So far, Biden and Harris face two Democratic primary challengers: self-help author Marianne Williamson, who also ran in 2020, and Robert F. Kennedy Jr., an environmental lawyer, anti-vaccine activist, and son of the former U.S. attorney general and assassinated 1968 presidential candidate. CBS News reports RFK Jr. was convinced to run by Trump’s former campaign manager Steve Bannon, who believes he will be a useful chaos agent in the 2024 race.
Fox News abruptly fired far right prime time host Tucker Carson on Monday. His departure was effective immediately. Interim presenters are replacing Carlson, who has not commented about the reason for his firing. The surprise exit of the top-rated host comes after text messages from Carlson were revealed in the Dominion Voting Systems lawsuit against Fox News for airing false claims of a stolen election that was just settled last week for $787 million. Later in the broadcast, we’ll look at how Tucker Carlson has been a major force driving Fox News’s extremism.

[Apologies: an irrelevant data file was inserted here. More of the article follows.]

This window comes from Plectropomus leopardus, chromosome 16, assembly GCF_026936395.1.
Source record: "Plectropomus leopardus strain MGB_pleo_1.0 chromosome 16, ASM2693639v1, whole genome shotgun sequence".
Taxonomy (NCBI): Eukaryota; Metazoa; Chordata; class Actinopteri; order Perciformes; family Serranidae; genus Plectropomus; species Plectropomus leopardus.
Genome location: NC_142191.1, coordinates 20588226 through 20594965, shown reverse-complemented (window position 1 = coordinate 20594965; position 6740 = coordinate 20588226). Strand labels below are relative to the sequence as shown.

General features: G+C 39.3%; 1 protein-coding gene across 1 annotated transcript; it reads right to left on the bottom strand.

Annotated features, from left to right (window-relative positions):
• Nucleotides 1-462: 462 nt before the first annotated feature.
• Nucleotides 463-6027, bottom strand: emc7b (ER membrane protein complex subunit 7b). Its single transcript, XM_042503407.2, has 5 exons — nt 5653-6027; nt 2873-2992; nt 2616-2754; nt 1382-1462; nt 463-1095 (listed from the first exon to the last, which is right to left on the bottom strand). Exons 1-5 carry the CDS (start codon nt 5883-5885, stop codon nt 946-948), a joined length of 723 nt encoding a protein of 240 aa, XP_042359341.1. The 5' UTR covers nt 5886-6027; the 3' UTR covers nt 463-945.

CNN has fired news anchor Don Lemon, ending his 17-year tenure at the network. Lemon was accused of sexism after he recently said 51-year-old Republican presidential hopeful Nikki Haley was “past her prime.” And Variety reported earlier this month Lemon had a history of threatening and mocking female staffers at CNN.